This self-release technique can be performed for about 10 minutes, slowly going up and down the calf muscle. Once a day is more than enough for this technique, but if you find it really helps, there is no harm in performing this twice or even three times in a day.

Here is a video demonstrating the above technique:

If this technique does not work, feel free to try the below technique on the heel itself.

Massage for Mid-substance Achilles Tendonitis

This cross-friction technique first suggested by Cyriax is great for pain located in the middle of the Achilles tendon. It is very simple and should offer some short-term pain relief.

Sit in a comfortable position where you can reach the back of your tendon. This may be on the floor, or in a chair with your leg pulled up in front of you.

Pinch either side of your Achilles tendon and move up and down until you come to the painful spot. Slowly rub your fingers over this spot, making sure you pinch across the tendon, not up and down the tendon.

Start reasonably firm pressure, and after a minute or so, move to maximum pressure over the tendon. You should aim to keep this up for at least 4-5 minutes if possible.

Some simple principles to follow with this cross-friction technique are:

  • Make sure your fingers move the skin over the sore area of the tendon, instead of letting your fingers glide over the skin. This will help to prevent blisters.

  • The rubbing must be in the opposite direction of the tendon fibres. You need to rub across, rather than up and down the tendon.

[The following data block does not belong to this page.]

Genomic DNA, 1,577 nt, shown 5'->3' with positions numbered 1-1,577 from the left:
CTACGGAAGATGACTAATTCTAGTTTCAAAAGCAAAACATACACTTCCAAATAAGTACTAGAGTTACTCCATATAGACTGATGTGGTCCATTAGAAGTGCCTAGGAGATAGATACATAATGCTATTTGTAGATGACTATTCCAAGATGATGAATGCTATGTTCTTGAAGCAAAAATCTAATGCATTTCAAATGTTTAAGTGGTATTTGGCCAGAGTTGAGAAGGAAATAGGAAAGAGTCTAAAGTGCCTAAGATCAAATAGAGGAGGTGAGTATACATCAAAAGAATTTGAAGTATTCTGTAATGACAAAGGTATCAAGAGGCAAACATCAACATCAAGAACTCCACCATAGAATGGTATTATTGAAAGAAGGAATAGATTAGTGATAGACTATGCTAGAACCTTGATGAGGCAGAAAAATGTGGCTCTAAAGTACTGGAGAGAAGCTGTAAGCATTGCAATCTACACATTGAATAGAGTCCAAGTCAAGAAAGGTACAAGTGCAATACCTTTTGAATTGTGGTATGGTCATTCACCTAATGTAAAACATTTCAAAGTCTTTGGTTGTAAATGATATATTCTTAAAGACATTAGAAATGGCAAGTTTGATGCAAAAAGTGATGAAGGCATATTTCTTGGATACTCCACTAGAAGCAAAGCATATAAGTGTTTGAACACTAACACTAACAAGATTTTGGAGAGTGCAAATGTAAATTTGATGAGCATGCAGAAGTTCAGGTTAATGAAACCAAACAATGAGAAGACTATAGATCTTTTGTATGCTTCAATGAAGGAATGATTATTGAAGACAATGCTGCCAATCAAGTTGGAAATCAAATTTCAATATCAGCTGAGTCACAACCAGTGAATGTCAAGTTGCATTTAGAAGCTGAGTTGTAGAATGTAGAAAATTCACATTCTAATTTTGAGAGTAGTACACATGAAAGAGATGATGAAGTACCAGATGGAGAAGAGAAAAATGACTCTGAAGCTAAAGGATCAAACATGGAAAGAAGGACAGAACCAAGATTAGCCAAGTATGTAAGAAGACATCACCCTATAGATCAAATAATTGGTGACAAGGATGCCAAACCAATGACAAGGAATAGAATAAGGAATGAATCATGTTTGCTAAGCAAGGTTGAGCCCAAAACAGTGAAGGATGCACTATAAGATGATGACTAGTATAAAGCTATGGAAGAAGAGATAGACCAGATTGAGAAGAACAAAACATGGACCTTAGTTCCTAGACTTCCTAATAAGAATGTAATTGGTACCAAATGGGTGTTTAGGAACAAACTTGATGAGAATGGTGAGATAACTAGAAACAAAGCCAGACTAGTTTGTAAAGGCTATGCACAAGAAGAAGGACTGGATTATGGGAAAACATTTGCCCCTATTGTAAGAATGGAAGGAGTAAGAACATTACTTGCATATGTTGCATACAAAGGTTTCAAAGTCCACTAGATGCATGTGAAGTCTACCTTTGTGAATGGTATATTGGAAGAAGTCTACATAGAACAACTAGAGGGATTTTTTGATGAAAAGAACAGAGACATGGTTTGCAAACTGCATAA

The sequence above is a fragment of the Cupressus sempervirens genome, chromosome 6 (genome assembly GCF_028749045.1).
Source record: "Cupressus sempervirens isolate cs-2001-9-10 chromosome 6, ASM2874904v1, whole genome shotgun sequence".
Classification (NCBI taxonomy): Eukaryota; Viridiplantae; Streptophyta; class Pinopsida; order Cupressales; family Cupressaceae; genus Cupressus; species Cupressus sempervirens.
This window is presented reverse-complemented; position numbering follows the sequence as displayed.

• Pressure needs to be as firm as you can handle.

  • If you have pain 2 hours after the massage, you need to be gentler next session.

You can do this every other day to give the Achilles tendon a break on the days between.


Massage for Achilles Tendonitis can be very effective for short term pain relief. For longer term relief it is essential that you include calf raises and other lower limb strengthening exercises. Most Achilles Tendonitis cases will respond effectively to conservative management.



Altinpulluk, Emrah, Smith, Gordon, Price, Jonathan and Liu, Liang Q. (2020) Does Transverse Friction Massage add benefit to loading exercises for achilles tendinopathy? A pilot and feasibility study. Physiotherapy UK, 13-14 Nov 2020, Virtual

Paula Chaves, Daniela Simões, Maria Paço, Francisco Pinho, José Alberto Duarte, Fernando Ribeiro. (2017)
Cyriax’s deep friction massage application parameters: Evidence from a cross-sectional study with physiotherapists,
Musculoskeletal Science and Practice, 32, PP 92-97,

Stefansson, S. H., Brandsson, S., Langberg, H., & Arnason, A. (2019). Using Pressure Massage for Achilles Tendinopathy: A Single-Blind, Randomized Controlled Trial Comparing a Novel Treatment Versus an Eccentric Exercise Protocol. Orthopaedic journal of sports medicine7(3), 2325967119834284.